Our Opinion: Another step forward on mental health

In the future, Missourians may look back on this decade as a time when mental health initiatives gained traction.

Among those initiatives is mental health first aid, the subject of a story in Saturday’s News Tribune.

Coincidentally, Saturday’s “Our Opinion” commended a separate statewide mental health initiative — the community health liaison program that links law enforcement, the courts and mental health professionals.

Both programs are components of Gov. Jay Nixon’s “Caring for Missourians: Mental Health Initiative.”

Mental Health First Aid (MHFA) is an eight-hour, certification course to train participants how to recognize and respond to mental health emergencies.

This fiscal year, the more than 1,000 trainees include teachers, clergy members, employers, law enforcement officers and other first responders.

The course, according to the MHFA website, is designed to teach “how to recognize symptoms of mental health problems, how to offer and provide initial help, and how to guide a person towards appropriate treatments and other supportive help.”

Course instructors “don’t go into diagnosis, but they show a broader view of issues some may face, like depression or suicide,” said Alicia Ozenberger, an MHFA instructor and deputy direction of the Association of Community Task Forces of Missouri. “The majority of people are intimidated because they just don’t have the knowledge to intervene. There is a lot of knowledge tied to mental health, but this (the course) demystified it.”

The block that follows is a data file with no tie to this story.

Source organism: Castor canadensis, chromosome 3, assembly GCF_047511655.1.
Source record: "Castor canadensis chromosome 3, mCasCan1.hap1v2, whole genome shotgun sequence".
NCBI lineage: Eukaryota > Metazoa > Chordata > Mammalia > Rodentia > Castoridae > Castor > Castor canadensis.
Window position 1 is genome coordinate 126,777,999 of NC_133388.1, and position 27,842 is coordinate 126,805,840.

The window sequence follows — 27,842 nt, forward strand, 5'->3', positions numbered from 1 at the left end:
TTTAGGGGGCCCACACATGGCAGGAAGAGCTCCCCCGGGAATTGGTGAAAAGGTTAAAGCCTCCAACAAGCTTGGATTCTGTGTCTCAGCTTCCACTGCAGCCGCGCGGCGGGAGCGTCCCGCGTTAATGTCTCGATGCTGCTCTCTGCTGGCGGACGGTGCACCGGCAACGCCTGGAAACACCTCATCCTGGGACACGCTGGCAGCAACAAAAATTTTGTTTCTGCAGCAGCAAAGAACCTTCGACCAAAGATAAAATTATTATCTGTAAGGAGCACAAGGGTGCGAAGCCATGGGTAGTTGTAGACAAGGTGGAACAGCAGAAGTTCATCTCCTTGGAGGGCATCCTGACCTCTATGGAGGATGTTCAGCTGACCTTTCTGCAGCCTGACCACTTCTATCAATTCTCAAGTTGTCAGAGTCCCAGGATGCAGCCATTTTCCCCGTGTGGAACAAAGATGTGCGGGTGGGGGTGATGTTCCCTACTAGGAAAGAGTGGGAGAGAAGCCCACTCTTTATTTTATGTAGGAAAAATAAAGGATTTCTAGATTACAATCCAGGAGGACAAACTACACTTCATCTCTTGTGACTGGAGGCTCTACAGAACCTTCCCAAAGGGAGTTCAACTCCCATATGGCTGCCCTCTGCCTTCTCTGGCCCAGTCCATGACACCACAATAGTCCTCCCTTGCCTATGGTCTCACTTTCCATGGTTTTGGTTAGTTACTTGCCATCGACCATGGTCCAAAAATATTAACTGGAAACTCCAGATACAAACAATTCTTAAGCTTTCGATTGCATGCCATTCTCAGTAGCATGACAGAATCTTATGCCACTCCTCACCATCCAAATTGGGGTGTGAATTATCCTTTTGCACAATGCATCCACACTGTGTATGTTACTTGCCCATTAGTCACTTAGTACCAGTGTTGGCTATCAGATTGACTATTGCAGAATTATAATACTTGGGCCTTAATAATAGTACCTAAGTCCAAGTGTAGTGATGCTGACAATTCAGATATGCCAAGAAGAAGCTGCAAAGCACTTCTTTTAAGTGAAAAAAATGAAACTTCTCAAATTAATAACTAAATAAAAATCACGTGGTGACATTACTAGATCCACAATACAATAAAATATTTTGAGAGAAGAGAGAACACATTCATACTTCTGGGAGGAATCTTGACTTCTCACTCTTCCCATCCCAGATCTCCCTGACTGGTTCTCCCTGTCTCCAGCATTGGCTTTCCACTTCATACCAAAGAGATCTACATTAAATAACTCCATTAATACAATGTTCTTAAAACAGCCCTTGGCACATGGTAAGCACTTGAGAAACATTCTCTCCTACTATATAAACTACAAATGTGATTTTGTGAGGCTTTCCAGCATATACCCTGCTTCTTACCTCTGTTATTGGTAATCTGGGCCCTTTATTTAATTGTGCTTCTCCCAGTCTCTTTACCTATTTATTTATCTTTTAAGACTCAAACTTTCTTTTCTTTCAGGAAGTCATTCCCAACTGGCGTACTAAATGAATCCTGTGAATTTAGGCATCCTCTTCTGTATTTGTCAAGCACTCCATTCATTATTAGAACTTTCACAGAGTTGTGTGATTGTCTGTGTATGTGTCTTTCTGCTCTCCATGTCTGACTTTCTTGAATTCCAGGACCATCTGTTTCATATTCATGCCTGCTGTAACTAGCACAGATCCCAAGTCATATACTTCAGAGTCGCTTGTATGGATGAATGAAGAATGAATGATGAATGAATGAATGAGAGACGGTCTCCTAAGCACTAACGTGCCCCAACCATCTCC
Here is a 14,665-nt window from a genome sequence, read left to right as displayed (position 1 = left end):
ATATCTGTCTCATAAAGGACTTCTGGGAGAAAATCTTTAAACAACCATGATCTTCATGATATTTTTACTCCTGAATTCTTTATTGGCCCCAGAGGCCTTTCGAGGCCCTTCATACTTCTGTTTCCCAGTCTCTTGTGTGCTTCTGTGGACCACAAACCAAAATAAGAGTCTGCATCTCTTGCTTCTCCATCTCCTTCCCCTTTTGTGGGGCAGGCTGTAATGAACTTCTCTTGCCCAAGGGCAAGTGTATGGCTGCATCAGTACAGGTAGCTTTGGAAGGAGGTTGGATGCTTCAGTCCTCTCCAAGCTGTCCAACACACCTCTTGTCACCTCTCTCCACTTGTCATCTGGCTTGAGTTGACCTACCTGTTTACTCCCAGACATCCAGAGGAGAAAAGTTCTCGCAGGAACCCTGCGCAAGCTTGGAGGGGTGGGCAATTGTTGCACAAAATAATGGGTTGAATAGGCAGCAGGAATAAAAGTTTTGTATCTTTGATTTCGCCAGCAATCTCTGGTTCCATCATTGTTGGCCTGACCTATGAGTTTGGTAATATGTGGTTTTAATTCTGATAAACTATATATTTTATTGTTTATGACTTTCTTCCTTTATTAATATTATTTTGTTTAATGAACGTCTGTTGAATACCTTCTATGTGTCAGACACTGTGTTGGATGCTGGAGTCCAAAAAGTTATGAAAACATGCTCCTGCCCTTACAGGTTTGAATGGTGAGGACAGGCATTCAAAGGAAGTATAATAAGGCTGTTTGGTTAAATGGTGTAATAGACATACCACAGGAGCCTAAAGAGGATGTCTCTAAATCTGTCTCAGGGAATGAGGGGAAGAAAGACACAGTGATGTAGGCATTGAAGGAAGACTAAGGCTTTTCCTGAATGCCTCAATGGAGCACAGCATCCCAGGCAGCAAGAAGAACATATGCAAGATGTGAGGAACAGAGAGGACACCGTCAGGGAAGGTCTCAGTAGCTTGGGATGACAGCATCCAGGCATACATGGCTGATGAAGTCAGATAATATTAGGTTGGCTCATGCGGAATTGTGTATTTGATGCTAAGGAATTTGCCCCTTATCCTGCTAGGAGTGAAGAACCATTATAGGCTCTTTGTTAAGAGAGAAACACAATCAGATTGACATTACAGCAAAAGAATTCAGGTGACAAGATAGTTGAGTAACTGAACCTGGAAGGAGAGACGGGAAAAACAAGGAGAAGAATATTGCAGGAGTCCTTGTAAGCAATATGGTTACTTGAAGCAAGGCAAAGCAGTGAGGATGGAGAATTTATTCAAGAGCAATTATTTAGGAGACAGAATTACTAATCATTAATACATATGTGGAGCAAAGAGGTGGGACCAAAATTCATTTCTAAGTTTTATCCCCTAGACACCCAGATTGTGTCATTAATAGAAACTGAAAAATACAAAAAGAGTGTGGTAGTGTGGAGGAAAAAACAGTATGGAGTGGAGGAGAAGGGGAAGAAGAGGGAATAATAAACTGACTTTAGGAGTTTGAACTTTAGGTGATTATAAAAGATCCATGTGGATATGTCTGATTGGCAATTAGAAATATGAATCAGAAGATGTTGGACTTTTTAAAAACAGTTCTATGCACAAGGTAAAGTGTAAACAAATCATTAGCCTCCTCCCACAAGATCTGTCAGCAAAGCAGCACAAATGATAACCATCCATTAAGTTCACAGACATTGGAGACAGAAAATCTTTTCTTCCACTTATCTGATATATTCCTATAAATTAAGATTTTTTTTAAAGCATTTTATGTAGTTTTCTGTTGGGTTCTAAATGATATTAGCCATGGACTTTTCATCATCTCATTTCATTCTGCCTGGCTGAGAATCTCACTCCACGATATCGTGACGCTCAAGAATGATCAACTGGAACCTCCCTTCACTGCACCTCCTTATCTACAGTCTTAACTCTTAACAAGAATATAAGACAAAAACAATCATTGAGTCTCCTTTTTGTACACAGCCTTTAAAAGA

We believe the governor and supportive lawmakers have taken commendable steps on mental health issues.

Although we cannot overlook that funding for mental health was not immune from the governor’s recent wide-ranging vetoes and withholdings, we appreciate the continued commitment to build a new Fulton State Hospital.

Mental health issues, as Ozenberger points out, may be complex and, consequently, may intimidate and baffle observers.

Mental Health First Aid aims to substitute training and awareness, so observers can respond with understanding and assistance.

MHFA trainers and trainees provide a service not only to Missouri, but to every Missourian touched by mental health concerns.

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